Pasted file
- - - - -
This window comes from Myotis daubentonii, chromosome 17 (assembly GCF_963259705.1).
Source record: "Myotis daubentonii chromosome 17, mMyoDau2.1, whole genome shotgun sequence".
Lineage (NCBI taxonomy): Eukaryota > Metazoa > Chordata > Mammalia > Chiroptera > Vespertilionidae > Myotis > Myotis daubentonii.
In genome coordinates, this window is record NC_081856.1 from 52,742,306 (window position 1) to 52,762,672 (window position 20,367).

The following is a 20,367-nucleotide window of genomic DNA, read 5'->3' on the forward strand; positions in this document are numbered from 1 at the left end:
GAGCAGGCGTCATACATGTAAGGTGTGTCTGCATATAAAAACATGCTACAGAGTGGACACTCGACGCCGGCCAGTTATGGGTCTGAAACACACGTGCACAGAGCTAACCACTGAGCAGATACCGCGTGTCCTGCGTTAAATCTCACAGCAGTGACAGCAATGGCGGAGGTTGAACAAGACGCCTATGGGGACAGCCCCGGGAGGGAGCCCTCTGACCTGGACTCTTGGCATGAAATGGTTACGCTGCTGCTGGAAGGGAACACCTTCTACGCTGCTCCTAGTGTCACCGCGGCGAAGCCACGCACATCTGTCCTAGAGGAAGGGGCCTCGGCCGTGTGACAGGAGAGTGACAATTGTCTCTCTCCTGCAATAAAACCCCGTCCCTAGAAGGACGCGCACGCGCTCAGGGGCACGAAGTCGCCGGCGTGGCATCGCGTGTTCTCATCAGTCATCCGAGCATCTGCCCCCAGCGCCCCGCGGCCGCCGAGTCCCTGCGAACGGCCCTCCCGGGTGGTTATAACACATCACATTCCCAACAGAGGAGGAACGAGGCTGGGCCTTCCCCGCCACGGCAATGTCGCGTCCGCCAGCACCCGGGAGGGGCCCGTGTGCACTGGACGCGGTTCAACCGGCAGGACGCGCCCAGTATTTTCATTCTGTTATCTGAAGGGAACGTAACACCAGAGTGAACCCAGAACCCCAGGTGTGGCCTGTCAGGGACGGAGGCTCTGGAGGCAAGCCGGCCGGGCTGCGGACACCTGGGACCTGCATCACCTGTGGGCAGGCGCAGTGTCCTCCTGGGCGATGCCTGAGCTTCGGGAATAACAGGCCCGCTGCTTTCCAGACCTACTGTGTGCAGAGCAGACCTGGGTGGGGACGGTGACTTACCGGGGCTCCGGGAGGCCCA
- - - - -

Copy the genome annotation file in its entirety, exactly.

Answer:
This window comes from Myotis daubentonii, chromosome 17 (assembly GCF_963259705.1).
Source record: "Myotis daubentonii chromosome 17, mMyoDau2.1, whole genome shotgun sequence".
Lineage (NCBI taxonomy): Eukaryota > Metazoa > Chordata > Mammalia > Chiroptera > Vespertilionidae > Myotis > Myotis daubentonii.
In genome coordinates, this window is record NC_081856.1 from 52,742,306 (window position 1) to 52,762,672 (window position 20,367).

The following is a 20,367-nucleotide window of genomic DNA, read 5'->3' on the forward strand; positions in this document are numbered from 1 at the left end:
GAGCAGGCGTCATACATGTAAGGTGTGTCTGCATATAAAAACATGCTACAGAGTGGACACTCGACGCCGGCCAGTTATGGGTCTGAAACACACGTGCACAGAGCTAACCACTGAGCAGATACCGCGTGTCCTGCGTTAAATCTCACAGCAGTGACAGCAATGGCGGAGGTTGAACAAGACGCCTATGGGGACAGCCCCGGGAGGGAGCCCTCTGACCTGGACTCTTGGCATGAAATGGTTACGCTGCTGCTGGAAGGGAACACCTTCTACGCTGCTCCTAGTGTCACCGCGGCGAAGCCACGCACATCTGTCCTAGAGGAAGGGGCCTCGGCCGTGTGACAGGAGAGTGACAATTGTCTCTCTCCTGCAATAAAACCCCGTCCCTAGAAGGACGCGCACGCGCTCAGGGGCACGAAGTCGCCGGCGTGGCATCGCGTGTTCTCATCAGTCATCCGAGCATCTGCCCCCAGCGCCCCGCGGCCGCCGAGTCCCTGCGAACGGCCCTCCCGGGTGGTTATAACACATCACATTCCCAACAGAGGAGGAACGAGGCTGGGCCTTCCCCGCCACGGCAATGTCGCGTCCGCCAGCACCCGGGAGGGGCCCGTGTGCACTGGACGCGGTTCAACCGGCAGGACGCGCCCAGTATTTTCATTCTGTTATCTGAAGGGAACGTAACACCAGAGTGAACCCAGAACCCCAGGTGTGGCCTGTCAGGGACGGAGGCTCTGGAGGCAAGCCGGCCGGGCTGCGGACACCTGGGACCTGCATCACCTGTGGGCAGGCGCAGTGTCCTCCTGGGCGATGCCTGAGCTTCGGGAATAACAGGCCCGCTGCTTTCCAGACCTACTGTGTGCAGAGCAGACCTGGGTGGGGACGGTGACTTACCGGGGCTCCGGGAGGCCCA